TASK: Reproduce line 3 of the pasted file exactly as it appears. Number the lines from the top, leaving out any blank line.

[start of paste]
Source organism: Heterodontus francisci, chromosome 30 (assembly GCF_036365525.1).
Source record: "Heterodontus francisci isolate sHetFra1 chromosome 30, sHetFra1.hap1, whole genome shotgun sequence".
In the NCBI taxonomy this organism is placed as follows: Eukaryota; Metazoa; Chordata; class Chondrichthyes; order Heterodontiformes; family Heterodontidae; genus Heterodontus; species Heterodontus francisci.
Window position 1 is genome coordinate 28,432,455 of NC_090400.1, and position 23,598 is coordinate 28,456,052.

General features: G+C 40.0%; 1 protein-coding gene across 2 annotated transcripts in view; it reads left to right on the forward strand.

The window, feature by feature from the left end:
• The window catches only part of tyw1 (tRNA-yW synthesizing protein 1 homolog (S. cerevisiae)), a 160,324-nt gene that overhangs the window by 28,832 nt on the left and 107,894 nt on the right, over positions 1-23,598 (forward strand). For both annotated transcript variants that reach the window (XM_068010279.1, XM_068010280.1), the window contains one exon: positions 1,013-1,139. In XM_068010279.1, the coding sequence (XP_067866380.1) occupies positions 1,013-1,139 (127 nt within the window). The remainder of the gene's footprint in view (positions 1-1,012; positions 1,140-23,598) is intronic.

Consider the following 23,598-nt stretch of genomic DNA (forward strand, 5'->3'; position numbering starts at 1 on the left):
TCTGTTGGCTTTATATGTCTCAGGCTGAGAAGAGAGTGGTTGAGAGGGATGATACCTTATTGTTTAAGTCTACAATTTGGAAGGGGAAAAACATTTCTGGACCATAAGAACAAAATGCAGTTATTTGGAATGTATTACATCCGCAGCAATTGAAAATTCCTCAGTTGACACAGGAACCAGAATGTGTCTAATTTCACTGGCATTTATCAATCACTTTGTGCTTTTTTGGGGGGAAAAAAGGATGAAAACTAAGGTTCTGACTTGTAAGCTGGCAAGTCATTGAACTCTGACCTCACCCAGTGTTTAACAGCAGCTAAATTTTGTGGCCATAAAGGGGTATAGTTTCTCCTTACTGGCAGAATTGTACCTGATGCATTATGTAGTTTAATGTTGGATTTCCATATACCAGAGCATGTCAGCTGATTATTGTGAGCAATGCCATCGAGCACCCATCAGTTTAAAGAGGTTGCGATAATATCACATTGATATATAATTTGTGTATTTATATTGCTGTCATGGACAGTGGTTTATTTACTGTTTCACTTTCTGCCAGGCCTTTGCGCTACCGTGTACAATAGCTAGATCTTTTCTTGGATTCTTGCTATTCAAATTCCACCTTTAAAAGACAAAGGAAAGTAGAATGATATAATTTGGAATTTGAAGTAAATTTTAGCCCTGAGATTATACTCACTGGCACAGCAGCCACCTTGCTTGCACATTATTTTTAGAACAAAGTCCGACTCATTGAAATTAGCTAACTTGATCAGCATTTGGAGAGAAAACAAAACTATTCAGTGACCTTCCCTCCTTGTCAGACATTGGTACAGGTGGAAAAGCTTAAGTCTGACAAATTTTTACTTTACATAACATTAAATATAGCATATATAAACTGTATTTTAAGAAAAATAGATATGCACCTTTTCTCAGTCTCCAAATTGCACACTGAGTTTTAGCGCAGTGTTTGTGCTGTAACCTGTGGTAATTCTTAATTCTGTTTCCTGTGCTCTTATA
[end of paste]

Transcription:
In the NCBI taxonomy this organism is placed as follows: Eukaryota; Metazoa; Chordata; class Chondrichthyes; order Heterodontiformes; family Heterodontidae; genus Heterodontus; species Heterodontus francisci.